Print 65 comment(s) - last by Oregonian2.. on Jan 19 at 2:35 AM

  (Source: Elcomsoft)
Make sure your WPA/WPA2 passwords are good ones

GPU-powered general-purpose computing is causing all sorts of security nightmares these days, and wireless access points secured with WPA seem to be the latest victim. Elcomsoft, of “Advanced eBook Processor” fame, released a proprietary WPA/WPA2-PSK cracker that uses GPUs to brute force passwords in record time.

Elcomsoft claims its software can try almost 16,000 passwords per second (p/sec) with a single Radeon HD 4870, using an “advanced dictionary attack” that mutates entries from a master wordlist. Advanced hardware, such as the NVIDIA Tesla S1070 GP-GPU, raises the password rate to more than 52,000 p/sec – compared to an Intel Core 2 Quad Q6600 CPU, which clocks at 1,100 p/sec.

The program, known as the “Elcomsoft Wireless Security Auditor”, claims it was designed for network administrators and IT personnel seeking to audit internal security, as well as external penetration testers and other “white hat” hackers.

While brute-force and dictionary attacks are nothing new, Wireless Security Auditor appears to be one of the most efficient solutions available. To work, it requires a tcpdump-formatted communications dump with at least one handshake packet. Elcomsoft says all processing is done off-line, and is completely transparent to the targeted network.

HotHardware notes that the way Elcomsoft phrases its “proprietary” dictionary engine most likely means that it doesn’t use third-party programming interfaces such as OpenCL, CUDA, or Stream.

Despite the massive improvements in scalability and processing power that GPUs offer compared to regular CPUs, a full-scale brute-force attack against all but the weakest of WPA passwords is still infeasible – the amount of time required to brute-force a 10-digit password, assuming the entire ASCII character set and the same password rate, would still take a Radeon HD 4870 over 2 trillion years. Even with optimizations – such as narrowing the possibilities down to 0-9 and the upper/lower cases of the English alphabet – the number of GPUs required to crack it within a year lies in excess of 1.6 million.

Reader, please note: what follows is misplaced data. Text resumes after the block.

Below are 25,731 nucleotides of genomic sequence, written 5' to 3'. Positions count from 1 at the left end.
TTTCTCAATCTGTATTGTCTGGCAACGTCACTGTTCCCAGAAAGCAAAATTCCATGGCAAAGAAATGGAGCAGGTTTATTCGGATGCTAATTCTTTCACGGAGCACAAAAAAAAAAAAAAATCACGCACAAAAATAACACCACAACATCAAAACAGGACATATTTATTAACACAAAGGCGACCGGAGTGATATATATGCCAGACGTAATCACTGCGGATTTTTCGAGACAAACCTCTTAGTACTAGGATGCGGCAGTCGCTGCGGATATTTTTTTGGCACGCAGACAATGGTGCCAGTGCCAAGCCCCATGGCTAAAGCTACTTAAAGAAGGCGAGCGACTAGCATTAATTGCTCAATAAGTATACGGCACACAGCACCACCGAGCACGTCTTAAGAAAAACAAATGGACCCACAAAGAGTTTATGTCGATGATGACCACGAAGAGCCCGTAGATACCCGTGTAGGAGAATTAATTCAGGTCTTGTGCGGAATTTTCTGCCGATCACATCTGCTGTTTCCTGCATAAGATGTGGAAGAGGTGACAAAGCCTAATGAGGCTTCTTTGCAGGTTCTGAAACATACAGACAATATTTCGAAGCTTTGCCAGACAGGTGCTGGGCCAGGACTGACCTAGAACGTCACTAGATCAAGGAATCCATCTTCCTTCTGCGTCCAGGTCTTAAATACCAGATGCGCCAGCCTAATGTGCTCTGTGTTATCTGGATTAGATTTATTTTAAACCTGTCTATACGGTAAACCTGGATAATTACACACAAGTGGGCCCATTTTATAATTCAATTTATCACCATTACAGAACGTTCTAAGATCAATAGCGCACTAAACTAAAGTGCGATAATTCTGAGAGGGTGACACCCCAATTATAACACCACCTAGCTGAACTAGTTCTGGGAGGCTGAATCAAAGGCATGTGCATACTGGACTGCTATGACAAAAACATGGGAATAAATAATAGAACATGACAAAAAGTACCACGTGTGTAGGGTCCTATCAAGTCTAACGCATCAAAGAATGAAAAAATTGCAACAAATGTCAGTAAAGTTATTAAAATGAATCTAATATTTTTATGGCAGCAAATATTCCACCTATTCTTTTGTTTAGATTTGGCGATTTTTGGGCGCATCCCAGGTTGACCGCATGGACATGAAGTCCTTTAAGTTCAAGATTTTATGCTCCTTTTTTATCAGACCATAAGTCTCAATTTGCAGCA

Elcomsoft lists Wireless Security Auditor for $1,199, however the software it is currently priced at $599.99 until March 1, 2009.

Late last year, security researchers announced that they were able to break weak SSL certificates using the computing power of 200 PlayStation 3s over a handful of weekends. The attack only applied to SSL certificates signed with an MD5 hash, as opposed to the more-secure SHA1 or SHA2 algorithms, but its effects are devastating: once cracked, the attacker can impersonate the certificate signing authority and generate fully trusted SSL certificates for any domain, for any browser that trusts certificates signed with MD5.

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RE: Security question
By lemonadesoda on 1/16/2009 10:08:49 AM , Rating: 2
The key issue here (lol) is that the hacker has "sniffed" a packet or two of data. Using this data, the algorithm uses brute force methods to decypher. Once decyphered, it THEN attacks (spoofs to) the router.

The hacker does NOT attempt trail password combinations to the router directly. It only connects to the router AFTER is has the solution.

RE: Security question
By AlexWade on 1/16/2009 11:59:34 AM , Rating: 2
Let me see if I understand you correctly: I, a hacker, intercepted some wireless data, but encrypted. I know what encryption is because, well, Windows will tell what encryption is used if nothing else is used. So then I use my computer to brute-force break intercepted data on my machine. Is that correct?

That leads me to another question, how do you know that you broke the encryption?

RE: Security question
By TomCorelis on 1/16/2009 2:04:23 PM , Rating: 2
Correct. Johnny Hacker will need to use his laptop to sniff some data from your network. Then, he will have to go home and run the data against his software, presumably on a machine with a GPU or three.

Regular TCP/IP communications follow a standard protocol. I'd guess that the program knows that its cracked once it can recognize the protocol... otherwise its just looking at more random data.

RE: Security question
By Oregonian2 on 1/16/2009 3:04:23 PM , Rating: 2
Doesn't the encryption key change every half hour or so in WPA2, or is that something else.

RE: Security question
By TomCorelis on 1/17/2009 3:07:14 AM , Rating: 2
Not in -PSK implementations. PSK = "Pre-Shared Key"

"This is about the Internet.  Everything on the Internet is encrypted. This is not a BlackBerry-only issue. If they can't deal with the Internet, they should shut it off." -- RIM co-CEO Michael Lazaridis

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